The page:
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5 December 2013 11:26 am ,
Vol. 342 ,
An animal rights group known as the Nonhuman Rights Project filed lawsuits in three New York courts this week in an...
Researchers have been hot on the trail of the elusive Denisovans, a type of ancient human known only by their DNA and...
Thousands of scientists in the Russian Academy of Sciences (RAS) are about to lose their jobs as a result of the...
Dyslexia, a learning disability that hinders reading, hasn't been associated with deficits in vision, hearing, or...
Exotic, elusive, and dangerous, snakes have fascinated humankind for millennia. They can be hard to find, yet their...
Researchers have sequenced and analyzed the first two snake genomes, which represent two evolutionary extremes. The...
Snake venoms are remarkably complex mixtures that can stun or kill prey within minutes. But more and more researchers...
At age 30, Dutch biologist Freek Vonk has built up a respectable career as a snake scientist. But in his home country,...
- 5 December 2013 11:26 am , Vol. 342 , #6163
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Spain Ends Funding of Foreign Ph.D. Students
10 July 2001 7:00 pm
BARCELONA--The Spanish government pulled the plug last month on a program that funded hundreds of Ph.D. students from the developing world. The move has left many students angry at their host country and anxious about their chances of becoming scientists. Students have demonstrated outside university and government buildings in Barcelona and Madrid, with another protest planned for later this week.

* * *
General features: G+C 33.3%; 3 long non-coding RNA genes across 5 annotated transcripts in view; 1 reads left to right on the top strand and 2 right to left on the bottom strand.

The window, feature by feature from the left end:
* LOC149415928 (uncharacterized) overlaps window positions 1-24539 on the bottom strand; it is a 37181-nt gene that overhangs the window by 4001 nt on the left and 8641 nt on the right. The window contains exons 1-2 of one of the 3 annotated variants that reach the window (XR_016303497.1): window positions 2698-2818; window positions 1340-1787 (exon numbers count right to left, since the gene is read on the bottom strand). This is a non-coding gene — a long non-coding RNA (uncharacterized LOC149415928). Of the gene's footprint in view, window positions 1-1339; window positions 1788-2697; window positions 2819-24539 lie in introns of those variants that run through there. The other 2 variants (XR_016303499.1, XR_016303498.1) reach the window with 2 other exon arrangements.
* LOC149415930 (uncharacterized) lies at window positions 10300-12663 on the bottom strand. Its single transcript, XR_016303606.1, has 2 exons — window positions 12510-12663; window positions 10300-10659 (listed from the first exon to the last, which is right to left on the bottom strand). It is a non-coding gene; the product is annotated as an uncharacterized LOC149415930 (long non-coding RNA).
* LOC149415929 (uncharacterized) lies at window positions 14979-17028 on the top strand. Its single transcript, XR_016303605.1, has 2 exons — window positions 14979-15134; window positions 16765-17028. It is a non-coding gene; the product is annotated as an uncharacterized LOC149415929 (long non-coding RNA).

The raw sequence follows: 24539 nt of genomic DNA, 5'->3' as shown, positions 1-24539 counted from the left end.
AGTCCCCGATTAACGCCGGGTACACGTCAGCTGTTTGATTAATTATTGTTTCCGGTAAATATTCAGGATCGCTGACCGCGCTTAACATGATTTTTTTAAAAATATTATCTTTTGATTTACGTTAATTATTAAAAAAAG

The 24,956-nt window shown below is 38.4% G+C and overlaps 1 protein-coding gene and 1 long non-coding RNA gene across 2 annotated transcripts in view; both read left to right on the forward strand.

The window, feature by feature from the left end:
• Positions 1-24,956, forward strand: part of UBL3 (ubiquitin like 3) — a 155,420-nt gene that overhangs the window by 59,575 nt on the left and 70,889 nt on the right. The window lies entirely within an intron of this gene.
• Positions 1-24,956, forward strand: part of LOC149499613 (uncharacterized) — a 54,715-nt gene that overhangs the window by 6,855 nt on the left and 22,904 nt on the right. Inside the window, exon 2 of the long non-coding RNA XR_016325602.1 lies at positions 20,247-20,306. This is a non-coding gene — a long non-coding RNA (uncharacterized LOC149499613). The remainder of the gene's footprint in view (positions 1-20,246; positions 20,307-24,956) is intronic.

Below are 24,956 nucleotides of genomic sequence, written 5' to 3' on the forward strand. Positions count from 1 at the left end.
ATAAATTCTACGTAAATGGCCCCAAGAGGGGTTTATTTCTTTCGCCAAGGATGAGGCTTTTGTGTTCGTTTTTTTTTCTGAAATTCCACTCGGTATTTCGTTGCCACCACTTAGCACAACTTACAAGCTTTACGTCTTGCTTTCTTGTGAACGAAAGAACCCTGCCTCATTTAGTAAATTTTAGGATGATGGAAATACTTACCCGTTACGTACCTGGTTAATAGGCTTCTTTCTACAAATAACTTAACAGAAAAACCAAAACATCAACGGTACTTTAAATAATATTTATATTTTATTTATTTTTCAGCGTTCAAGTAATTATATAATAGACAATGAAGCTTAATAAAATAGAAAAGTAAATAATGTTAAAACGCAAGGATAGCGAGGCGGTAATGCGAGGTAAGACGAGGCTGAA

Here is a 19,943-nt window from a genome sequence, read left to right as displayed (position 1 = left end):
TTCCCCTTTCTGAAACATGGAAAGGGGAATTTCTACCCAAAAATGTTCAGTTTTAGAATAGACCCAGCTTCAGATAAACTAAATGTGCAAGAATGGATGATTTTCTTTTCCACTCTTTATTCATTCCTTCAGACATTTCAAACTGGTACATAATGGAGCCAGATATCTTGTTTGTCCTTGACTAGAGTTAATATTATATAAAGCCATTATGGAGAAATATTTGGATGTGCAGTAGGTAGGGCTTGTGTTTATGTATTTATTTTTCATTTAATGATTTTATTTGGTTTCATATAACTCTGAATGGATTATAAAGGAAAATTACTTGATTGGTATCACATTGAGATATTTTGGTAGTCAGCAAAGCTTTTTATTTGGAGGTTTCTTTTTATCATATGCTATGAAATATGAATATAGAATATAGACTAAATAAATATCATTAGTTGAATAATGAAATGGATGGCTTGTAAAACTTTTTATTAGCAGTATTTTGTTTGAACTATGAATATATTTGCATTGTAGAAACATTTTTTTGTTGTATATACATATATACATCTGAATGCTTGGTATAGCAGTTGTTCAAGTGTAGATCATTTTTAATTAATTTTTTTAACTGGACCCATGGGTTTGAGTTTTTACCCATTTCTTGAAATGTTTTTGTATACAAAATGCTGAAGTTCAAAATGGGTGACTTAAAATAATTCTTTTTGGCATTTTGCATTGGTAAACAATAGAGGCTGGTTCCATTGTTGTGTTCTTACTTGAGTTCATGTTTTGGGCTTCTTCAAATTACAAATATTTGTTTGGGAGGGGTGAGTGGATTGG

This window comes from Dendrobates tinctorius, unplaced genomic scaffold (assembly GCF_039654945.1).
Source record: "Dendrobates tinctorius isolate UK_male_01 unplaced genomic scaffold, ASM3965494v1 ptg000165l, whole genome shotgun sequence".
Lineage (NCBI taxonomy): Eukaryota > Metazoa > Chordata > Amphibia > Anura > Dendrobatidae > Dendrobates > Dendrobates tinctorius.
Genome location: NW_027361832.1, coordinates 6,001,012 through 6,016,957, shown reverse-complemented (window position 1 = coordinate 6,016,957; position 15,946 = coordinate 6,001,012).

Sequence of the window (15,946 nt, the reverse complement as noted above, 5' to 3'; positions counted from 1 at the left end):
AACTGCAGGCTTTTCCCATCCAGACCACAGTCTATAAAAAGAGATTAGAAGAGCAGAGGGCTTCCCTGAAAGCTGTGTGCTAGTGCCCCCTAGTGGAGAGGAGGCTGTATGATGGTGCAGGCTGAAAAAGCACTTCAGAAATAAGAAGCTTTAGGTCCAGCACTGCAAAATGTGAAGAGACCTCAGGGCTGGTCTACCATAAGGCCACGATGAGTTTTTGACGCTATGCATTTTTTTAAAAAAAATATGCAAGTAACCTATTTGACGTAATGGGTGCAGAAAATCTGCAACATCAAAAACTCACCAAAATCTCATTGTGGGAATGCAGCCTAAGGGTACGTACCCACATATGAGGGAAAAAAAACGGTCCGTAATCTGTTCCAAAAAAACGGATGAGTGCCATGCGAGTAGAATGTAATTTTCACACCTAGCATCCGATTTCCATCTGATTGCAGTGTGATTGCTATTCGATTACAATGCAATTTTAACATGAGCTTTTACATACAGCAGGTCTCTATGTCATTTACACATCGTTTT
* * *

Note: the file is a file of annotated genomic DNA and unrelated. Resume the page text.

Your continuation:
In 1998 Spain's Agency of International Collaboration (AECI) expanded a program, begun at the end of World War II, that awards competitive 3-year training grants to deserving graduate students from the developing world. The program now supports more than 1200 students from 40 countries. But last month the AECI announced that it would transfer $3.6 million from the grants program into a new entity, the Carolina Foundation, to support cultural and education programs in Latin America, including science courses for biomedical postdocs.
The AECI's decision means that some 900 foreign students may soon be homeward bound. Last month the agency informed first- and second-year students that their training grants would be extended by 1 year. The roughly 350 students who were completing a third year without earning a Ph.D. were told that their support would end on 30 June, the last day of the academic year. The AECI said it would no longer grant extensions to allow such students to finish their degrees.
University officials have condemned the AECI's hard line as detrimental not only to the students but also their institutions and the countries to which they hope to return after earning their degree. But an agency official defends the move, citing the program's high cost and concerns that many students were using it as a platform to find jobs in Spain.
Even so, the backlash has sent AECI officials backpedaling. Jesús Silva, the Foreign Office's director of cultural and science relations, says that the agency will now give "a few extra months" of support to third-year students on the verge of completing degrees and may give selected foreign students a few months of grant support for study in Spain. But unless the AECI changes its stance, scores of embittered students will be packing their bags for home next year.